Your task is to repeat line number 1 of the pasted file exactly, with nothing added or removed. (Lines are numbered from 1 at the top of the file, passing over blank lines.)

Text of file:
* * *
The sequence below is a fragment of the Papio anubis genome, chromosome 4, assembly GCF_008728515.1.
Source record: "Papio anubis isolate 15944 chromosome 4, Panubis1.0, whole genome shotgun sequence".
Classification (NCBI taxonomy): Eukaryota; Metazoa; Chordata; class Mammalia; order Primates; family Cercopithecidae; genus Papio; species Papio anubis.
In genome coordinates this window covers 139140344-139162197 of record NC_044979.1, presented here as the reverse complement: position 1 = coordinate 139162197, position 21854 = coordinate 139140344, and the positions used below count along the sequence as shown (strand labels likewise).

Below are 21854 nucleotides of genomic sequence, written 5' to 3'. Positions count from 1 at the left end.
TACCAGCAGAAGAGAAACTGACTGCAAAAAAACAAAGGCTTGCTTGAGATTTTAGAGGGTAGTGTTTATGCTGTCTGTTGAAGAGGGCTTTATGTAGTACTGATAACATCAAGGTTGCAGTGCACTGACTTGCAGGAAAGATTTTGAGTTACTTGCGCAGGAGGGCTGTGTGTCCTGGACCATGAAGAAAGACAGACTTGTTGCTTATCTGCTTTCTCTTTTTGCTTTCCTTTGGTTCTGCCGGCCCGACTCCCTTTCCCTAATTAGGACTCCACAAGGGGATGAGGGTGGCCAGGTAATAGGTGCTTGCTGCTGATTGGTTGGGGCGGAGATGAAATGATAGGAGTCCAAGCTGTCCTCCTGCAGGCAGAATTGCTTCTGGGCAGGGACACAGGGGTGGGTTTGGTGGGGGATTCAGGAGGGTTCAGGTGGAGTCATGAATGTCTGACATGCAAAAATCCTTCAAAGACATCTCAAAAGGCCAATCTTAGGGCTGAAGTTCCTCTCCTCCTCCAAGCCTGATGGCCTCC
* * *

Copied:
The sequence below is a fragment of the Papio anubis genome, chromosome 4, assembly GCF_008728515.1.